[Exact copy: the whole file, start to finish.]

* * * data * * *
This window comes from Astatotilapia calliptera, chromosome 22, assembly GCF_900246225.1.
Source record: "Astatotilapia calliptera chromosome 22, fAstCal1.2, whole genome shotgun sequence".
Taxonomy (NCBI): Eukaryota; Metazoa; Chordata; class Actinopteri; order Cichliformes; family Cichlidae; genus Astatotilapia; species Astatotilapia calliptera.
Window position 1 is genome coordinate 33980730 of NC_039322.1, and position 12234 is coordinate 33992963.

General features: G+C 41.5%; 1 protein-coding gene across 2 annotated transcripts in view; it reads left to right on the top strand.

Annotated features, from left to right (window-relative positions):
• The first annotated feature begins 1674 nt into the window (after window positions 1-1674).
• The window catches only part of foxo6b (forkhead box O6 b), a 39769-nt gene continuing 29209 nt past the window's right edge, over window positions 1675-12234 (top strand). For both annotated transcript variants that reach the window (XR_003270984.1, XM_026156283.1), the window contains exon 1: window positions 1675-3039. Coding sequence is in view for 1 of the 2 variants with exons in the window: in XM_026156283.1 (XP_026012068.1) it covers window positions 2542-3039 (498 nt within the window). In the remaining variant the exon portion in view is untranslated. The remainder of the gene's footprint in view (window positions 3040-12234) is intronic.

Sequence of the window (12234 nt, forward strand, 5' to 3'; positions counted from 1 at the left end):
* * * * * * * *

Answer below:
This window comes from Astatotilapia calliptera, chromosome 22, assembly GCF_900246225.1.
Source record: "Astatotilapia calliptera chromosome 22, fAstCal1.2, whole genome shotgun sequence".
Taxonomy (NCBI): Eukaryota; Metazoa; Chordata; class Actinopteri; order Cichliformes; family Cichlidae; genus Astatotilapia; species Astatotilapia calliptera.
Window position 1 is genome coordinate 33980730 of NC_039322.1, and position 12234 is coordinate 33992963.

General features: G+C 41.5%; 1 protein-coding gene across 2 annotated transcripts in view; it reads left to right on the top strand.

Annotated features, from left to right (window-relative positions):
• The first annotated feature begins 1674 nt into the window (after window positions 1-1674).
• The window catches only part of foxo6b (forkhead box O6 b), a 39769-nt gene continuing 29209 nt past the window's right edge, over window positions 1675-12234 (top strand). For both annotated transcript variants that reach the window (XR_003270984.1, XM_026156283.1), the window contains exon 1: window positions 1675-3039. Coding sequence is in view for 1 of the 2 variants with exons in the window: in XM_026156283.1 (XP_026012068.1) it covers window positions 2542-3039 (498 nt within the window). In the remaining variant the exon portion in view is untranslated. The remainder of the gene's footprint in view (window positions 3040-12234) is intronic.

Sequence of the window (12234 nt, forward strand, 5' to 3'; positions counted from 1 at the left end):